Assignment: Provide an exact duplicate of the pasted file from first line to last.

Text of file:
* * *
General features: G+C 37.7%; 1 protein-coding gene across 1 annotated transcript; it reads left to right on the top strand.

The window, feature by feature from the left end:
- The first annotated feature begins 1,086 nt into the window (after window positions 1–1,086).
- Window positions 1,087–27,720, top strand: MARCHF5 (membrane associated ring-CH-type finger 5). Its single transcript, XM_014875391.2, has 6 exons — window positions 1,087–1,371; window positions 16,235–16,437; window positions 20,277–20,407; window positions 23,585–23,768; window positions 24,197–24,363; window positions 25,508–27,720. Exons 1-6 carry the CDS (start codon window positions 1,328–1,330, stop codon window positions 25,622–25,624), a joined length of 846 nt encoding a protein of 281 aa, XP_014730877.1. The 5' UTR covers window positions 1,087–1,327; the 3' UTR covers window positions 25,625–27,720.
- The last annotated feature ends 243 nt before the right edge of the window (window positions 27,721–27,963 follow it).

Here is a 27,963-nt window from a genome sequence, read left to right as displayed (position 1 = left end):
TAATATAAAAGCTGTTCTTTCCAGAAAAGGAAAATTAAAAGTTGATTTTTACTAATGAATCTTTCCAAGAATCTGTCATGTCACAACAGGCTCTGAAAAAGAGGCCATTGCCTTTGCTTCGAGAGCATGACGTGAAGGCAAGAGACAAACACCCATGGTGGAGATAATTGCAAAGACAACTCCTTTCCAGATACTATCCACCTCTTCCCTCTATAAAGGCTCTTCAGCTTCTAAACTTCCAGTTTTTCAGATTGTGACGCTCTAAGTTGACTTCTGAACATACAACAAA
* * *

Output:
General features: G+C 37.7%; 1 protein-coding gene across 1 annotated transcript; it reads left to right on the top strand.

The window, feature by feature from the left end:
- The first annotated feature begins 1,086 nt into the window (after window positions 1–1,086).
- Window positions 1,087–27,720, top strand: MARCHF5 (membrane associated ring-CH-type finger 5). Its single transcript, XM_014875391.2, has 6 exons — window positions 1,087–1,371; window positions 16,235–16,437; window positions 20,277–20,407; window positions 23,585–23,768; window positions 24,197–24,363; window positions 25,508–27,720. Exons 1-6 carry the CDS (start codon window positions 1,328–1,330, stop codon window positions 25,622–25,624), a joined length of 846 nt encoding a protein of 281 aa, XP_014730877.1. The 5' UTR covers window positions 1,087–1,327; the 3' UTR covers window positions 25,625–27,720.
- The last annotated feature ends 243 nt before the right edge of the window (window positions 27,721–27,963 follow it).

Here is a 27,963-nt window from a genome sequence, read left to right as displayed (position 1 = left end):
TAATATAAAAGCTGTTCTTTCCAGAAAAGGAAAATTAAAAGTTGATTTTTACTAATGAATCTTTCCAAGAATCTGTCATGTCACAACAGGCTCTGAAAAAGAGGCCATTGCCTTTGCTTCGAGAGCATGACGTGAAGGCAAGAGACAAACACCCATGGTGGAGATAATTGCAAAGACAACTCCTTTCCAGATACTATCCACCTCTTCCCTCTATAAAGGCTCTTCAGCTTCTAAACTTCCAGTTTTTCAGATTGTGACGCTCTAAGTTGACTTCTGAACATACAACAAA